Other marker types

Cardinal Markers

Cardinal markers are used to indicate deeper waters or hazards. They display a compass direction away from a danger such as a reef or shallow area. The markers refer to the cardinal points of a compass – North, South, East, West – and are noted by a combination of yellow and black.

If lit, cardinal markers will exhibit a quick flashing white light in a dedicated sequence.

Think of a clock face and compass when remembering what these flashing lights will mean. The number of flashes corresponds to the
numbers on a clock face:

  • North = continuous flash
  • East = 3 flashes
  • South = 6 flashes
  • West = 9 flashes

The diagram to the right will help you identify what a cardinal marker stands for.

Isolated Danger

An isolated danger mark indicates an isolated area where a specific danger exists with safe waters all around. It could be a rock, a wreck, or a reef.

You will recognise this mark by the two black balls on top of a marker which is coloured black at the top and the bottom, and red in the middle. At night time, it will flash a white light in groups of two.

Some examples of the isolated danger mark are on the Prince George Bank off Indented Head, Wooley’s Reef at Frankston and Eagle Rock in northern Western Port.

Isolated danger marks are not always positioned centrally over a danger and it is therefore advisable to refer to a chart and not to pass too close.

Special Markers

These markers generally indicate a temporary hazard or sunken danger. At night, they will flash a yellow light at any rhythm. To pass around these markers, look at the shape and treat it as a lateral marker.

If it is a can shape, pass it on the port side; if it is a conical shape, pass it on the starboard side.

Safe Water Marker

These are used to indicate that there is navigable water all around the mark. These marks can be used as a channel entrance, centre line, mid-channel, or landfall buoy.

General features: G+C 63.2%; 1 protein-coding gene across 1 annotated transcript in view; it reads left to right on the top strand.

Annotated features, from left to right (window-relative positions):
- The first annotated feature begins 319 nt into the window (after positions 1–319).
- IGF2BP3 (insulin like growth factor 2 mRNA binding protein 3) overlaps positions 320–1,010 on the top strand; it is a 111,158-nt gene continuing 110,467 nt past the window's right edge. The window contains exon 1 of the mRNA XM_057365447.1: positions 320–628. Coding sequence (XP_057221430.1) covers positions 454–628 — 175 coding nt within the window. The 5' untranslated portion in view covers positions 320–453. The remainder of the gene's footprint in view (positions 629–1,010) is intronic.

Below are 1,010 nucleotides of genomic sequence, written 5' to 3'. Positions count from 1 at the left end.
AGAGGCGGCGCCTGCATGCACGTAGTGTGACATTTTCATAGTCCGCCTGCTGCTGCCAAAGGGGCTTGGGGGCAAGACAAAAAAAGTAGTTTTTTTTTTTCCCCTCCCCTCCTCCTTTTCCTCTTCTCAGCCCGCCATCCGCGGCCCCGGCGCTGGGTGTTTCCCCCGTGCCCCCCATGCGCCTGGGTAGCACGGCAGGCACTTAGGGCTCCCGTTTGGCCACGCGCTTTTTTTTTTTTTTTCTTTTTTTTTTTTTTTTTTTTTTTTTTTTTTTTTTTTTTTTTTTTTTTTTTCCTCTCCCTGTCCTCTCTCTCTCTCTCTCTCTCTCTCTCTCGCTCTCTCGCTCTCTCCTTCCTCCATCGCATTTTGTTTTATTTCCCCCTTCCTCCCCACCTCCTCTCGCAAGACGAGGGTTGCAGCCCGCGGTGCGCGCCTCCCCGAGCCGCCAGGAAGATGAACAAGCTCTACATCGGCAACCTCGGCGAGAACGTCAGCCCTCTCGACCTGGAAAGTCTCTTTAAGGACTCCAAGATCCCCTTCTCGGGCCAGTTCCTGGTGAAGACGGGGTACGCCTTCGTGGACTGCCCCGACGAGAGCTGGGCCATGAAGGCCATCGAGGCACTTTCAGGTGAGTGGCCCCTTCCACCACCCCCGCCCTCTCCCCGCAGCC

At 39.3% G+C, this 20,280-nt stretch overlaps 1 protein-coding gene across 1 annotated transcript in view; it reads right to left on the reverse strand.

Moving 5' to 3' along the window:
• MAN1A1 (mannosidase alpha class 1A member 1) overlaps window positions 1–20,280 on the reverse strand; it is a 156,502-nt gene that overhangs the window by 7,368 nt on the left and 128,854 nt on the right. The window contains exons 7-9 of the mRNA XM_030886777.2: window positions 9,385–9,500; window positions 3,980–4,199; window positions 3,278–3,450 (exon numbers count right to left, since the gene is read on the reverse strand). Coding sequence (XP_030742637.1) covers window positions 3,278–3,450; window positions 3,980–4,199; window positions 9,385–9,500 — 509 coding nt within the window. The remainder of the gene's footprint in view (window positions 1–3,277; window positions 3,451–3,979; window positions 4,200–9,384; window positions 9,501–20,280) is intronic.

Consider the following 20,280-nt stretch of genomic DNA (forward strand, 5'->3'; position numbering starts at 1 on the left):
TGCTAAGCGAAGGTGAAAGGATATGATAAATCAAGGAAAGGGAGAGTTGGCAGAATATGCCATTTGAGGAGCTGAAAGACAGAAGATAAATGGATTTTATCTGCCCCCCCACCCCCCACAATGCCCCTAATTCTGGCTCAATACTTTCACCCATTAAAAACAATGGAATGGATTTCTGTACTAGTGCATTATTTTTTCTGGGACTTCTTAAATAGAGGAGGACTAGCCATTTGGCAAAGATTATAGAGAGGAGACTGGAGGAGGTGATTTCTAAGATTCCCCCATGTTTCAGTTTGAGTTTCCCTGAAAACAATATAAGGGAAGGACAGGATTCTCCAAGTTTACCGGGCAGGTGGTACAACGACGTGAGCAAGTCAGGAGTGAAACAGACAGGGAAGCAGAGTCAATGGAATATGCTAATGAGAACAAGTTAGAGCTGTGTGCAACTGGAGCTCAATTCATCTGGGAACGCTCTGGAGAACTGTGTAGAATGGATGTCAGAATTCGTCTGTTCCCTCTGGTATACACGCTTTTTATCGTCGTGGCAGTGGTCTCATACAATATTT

The Westernport Fairway buoy is a local example of this mark.

The shape of the buoy can be a sphere, spar
or pillar and is coloured with red and white vertical strips. The topmark, which is fitted, when practicable, to pillar and spar buoys, is a single red sphere. If lit, an isophase, occulting, one long flash every ten seconds, or morse ‘A’ (dot, dash) white light is exhibited. The buoy shape is optional but should not conflict with that used for a lateral or special mark.

Operators of vessels are cautioned that large commercial vessels may pass close by these marks.

New Danger Marker

The term new dangers is used to describe newly discovered hazards not yet shown in nautical documents.

The shape of the emergency wreck marking buoy is a pillar or spar and is coloured with blue and yellow vertical stripes. The topmark, if any, is a vertical/perpendicular yellow cross.

The light will occult to show alternate blue and yellow light; one second of blue light and one second of yellow light with half a second of darkness between.

Boating Zone Buoyage (inland waterways)

You’ll likely see 4 differently coloured mini buoys when boating on inland waters. The colour of these mini buoys represent different meanings and navigational instructions.

Red Mini Buoy

‘Stop – no boats’ or ‘Swimming – no boats’: used to mark prohibited water and swimming areas.

Green Mini Buoy

Access lane: the waters between these buoys are unrestricted to allow the picking up or dropping off of a water skier.

Yellow Mini Buoy

Speed restrictions: an area is set aside as a speed restriction zone because excessive speed is a risk to the operator, to other vessels or persons, or to the environment. The yellow buoys may be placed because of local or general requirements for slower speeds.

Red & Yellow Mini Buoy

Special purpose: these unmarked buoys are used to signify things like regatta areas, hazards, channels.

Navigate On Starboard

Navigating a vessel in a narrow channel is the opposite of driving a motor vehicle: Navigate on the starboard (right) hand side of the channel. Always maintain safe speed and keep a safe distance from other vessels, persons in the water etc.

Submarine Cables

Submarine cables or pipelines indicate where utilities have been installed across the seabed from one shore to the other. Anchoring is prohibited within 200 metres of a submarine cable in both directions – penalties apply. Additionally, if a cable or pipeline is damaged, the owner of the cables may seek repair costs. If your anchor does become snagged near a submarine cable, it is best to cut the anchor line.

Lead Lights

Leads are often used to guide vessels into a port or through sections of waterways. By moving your vessel so both leads are lined up, the course should be a safe one. Make yourself familiar with the area you intend to operate in before you head out.

Check local maps and charts for information concerning any leads that may exist in the area.

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